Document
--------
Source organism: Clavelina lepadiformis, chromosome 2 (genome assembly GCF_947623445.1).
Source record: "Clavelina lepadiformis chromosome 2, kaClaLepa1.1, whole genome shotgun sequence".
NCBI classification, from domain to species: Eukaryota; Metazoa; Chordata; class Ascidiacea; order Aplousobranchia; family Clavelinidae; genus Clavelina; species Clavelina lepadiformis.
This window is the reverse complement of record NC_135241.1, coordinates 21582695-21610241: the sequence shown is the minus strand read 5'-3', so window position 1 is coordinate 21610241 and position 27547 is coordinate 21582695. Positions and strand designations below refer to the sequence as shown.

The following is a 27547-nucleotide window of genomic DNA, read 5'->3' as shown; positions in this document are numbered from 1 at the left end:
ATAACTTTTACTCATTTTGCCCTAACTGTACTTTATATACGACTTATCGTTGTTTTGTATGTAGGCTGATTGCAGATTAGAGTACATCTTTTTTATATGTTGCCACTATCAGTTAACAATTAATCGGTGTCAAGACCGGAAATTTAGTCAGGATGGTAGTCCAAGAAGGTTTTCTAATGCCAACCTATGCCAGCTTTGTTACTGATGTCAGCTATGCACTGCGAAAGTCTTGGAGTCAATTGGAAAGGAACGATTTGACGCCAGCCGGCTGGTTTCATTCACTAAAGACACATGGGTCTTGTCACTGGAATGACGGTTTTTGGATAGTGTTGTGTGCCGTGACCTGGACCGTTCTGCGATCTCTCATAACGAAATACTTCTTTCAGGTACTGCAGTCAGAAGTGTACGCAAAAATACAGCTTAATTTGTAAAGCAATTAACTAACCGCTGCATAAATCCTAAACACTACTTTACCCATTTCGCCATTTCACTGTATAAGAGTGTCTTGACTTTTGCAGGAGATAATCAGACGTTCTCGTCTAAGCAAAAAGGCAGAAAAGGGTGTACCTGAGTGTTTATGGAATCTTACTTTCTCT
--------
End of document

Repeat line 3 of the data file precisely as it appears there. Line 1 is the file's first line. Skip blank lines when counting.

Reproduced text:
NCBI classification, from domain to species: Eukaryota; Metazoa; Chordata; class Ascidiacea; order Aplousobranchia; family Clavelinidae; genus Clavelina; species Clavelina lepadiformis.